Toward two o’clock the pickets stole in and reported the advance of the Indians. After what seemed a long interval, and was a trying and tedious one to the watchers, a multitude of dim forms appeared upon either bank, and crept noiselessly down to the water, and came gliding across like spirits. Nearer and nearer they approached the prone watchers; nearer and still nearer, until the front rank of each mass was within thirty feet of their fate; then Burr gave the signal, two sheets of fire glared out upon the night from the repeating rifles, and glare followed glare, crash followed crash, and the Indians fell by
    winrows.

    The survivors broke away whooping and yelling and disappeared in the darkness. The camp was saved. The ex-corporal was reinstated in his rank.

    *

    No Indians came the next day. They were busy at home, wailing for their dead. The renegades were busy, too. They were smoothing down the anger of the chiefs and trying to explain the miscarriage of their scheme.

    “There is a traitor in the camp,” they said.

    “Then find him,” said the unpleasant chiefs, with rude brevity, “or pay with your scalps.”

    They found the man they believed to be the right one. He suffered death, and the chiefs were satisfied. With the traitor out of the way, another surprise could be ventured with safety, and it was decided upon.

    At night fall Sandy asked Captain Johnson’s leave to go spying again, and got it with grateful promptness. He went to his lair at the head of the island and waited. About ten o’clock his dog’s distant note came down to him on the faint wind, from over the plain, and presently he rose and crept back to camp and reported to the captain.

    “I have been in their midst, sir,” he said, with economy of truth, “and have heard them talk. They are wild with rage over their disaster. The renegades have told them we know Indians too well to believe they will try another night surprise—at least any time soon; that we shall be all asleep to-night, and not dreaming of attack; therefore to-night, of all nights, is the time to try again. The chiefs are persuaded, sir, and game is called for one o’clock.”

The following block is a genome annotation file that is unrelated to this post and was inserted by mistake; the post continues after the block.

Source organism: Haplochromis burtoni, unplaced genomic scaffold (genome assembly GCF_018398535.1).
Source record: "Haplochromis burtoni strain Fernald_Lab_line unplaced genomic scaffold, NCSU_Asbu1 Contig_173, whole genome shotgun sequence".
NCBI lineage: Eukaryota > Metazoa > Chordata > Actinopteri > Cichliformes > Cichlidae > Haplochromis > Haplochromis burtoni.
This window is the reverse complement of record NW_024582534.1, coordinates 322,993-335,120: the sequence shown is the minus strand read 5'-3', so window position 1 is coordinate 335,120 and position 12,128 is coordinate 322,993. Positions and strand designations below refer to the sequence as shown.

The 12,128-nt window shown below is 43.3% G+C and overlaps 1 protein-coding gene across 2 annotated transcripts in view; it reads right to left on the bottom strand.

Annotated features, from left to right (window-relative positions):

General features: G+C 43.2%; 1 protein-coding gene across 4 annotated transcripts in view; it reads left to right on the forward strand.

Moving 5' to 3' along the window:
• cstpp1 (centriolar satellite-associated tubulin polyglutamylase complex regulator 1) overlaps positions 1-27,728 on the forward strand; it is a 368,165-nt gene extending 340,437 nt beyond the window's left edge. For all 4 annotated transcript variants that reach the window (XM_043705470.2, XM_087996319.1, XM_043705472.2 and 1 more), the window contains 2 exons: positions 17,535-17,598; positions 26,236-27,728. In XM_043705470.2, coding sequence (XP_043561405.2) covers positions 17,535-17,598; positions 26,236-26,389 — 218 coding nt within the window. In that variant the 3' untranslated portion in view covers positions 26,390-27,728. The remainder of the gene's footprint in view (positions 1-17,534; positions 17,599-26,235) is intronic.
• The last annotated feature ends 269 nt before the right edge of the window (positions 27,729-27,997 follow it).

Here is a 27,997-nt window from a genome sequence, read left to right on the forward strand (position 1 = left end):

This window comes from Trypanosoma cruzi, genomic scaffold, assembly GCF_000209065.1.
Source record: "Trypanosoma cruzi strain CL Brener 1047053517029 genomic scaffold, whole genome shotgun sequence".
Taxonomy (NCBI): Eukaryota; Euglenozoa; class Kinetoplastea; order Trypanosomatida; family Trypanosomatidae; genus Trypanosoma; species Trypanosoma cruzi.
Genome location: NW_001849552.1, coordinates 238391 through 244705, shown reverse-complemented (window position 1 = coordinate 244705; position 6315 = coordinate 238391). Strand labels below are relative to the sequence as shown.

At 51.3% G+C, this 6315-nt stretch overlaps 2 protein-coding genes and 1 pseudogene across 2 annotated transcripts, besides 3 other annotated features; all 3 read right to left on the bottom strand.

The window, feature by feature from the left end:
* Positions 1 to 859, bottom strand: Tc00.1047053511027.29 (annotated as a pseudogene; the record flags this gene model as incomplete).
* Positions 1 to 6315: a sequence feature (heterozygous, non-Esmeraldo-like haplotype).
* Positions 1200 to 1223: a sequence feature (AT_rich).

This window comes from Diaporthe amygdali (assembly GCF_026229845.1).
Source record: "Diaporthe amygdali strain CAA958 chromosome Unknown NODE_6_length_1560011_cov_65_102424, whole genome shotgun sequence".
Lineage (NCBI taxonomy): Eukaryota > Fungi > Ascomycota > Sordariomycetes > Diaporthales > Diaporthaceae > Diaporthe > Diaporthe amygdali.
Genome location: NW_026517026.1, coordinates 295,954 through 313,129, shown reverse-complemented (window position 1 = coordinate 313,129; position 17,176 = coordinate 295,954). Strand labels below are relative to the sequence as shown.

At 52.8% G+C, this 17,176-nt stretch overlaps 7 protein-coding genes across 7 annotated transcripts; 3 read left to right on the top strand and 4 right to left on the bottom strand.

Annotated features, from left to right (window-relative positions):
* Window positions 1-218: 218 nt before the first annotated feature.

His words were true, and at the named hour there was another double slaughter of savages and a complete victory. When the matter was finished, Captain Johnson sent for Sandy. There the wounded officer lay in his pit, worn and haggard and pale, but there was almost the vigor of health in his voice when he said—

    “I have sent for you to thank you. The medicine chest is by me here, if you can see it—it will answer for a seat. Sit down, sir.”

    “In your presence, sir?”

    “Certainly, sir. I have promoted you. You are a captain, now.”

    *

    The next day the whites had another ominously quiet day, but not so the Indians. Their rage was such that they were almost beyond control. Dark looks were cast upon the renegades, and for a time, near the close of the day, their lives were in danger; but they had a grisly repute as necromancers, and they invoked the evil spirits with awful and spectacular ceremonies and got information which saved them. The spirits said there was still another traitor in the camp, and pointed him out—he was a dead man in five minutes; and they devised a trick upon the whites, and commanded its execution. The chiefs listened to its sombre details, found them to their taste, and promised humble obedience.

    About this time or a little later, Captain McGregor, by permission of Captain Johnson, was starting out spying again. He hid himself in his usual lair, and at ten Billy’s crackling bark began once more to rise upon his listening ear out of the murky remotenesses of the prairie. By and by it ceased, and Captain McGregor betook himself to Captain Johnson’s pit, sat down on the medicine case, and reported.

    “I have just come from their camp, sir, and they have contrived a fresh trick. They will try it, and they are our meat, to a certainty. At noon tomorrow all the six chiefs and thirtyfive picked braves will come disguised as decrepit old squaws, under a truce-flag, and beg for leave to wail for their dead and bury them. They will have knives, tomahawks and revolvers under their ragged robes. They will offer to place half of their number in our hands on the island, to remain while the rest wail and do the burying. When the hostages have reached the island they will pull their weapons and begin the rush, and the
    others will raise the war-whoop and follow.”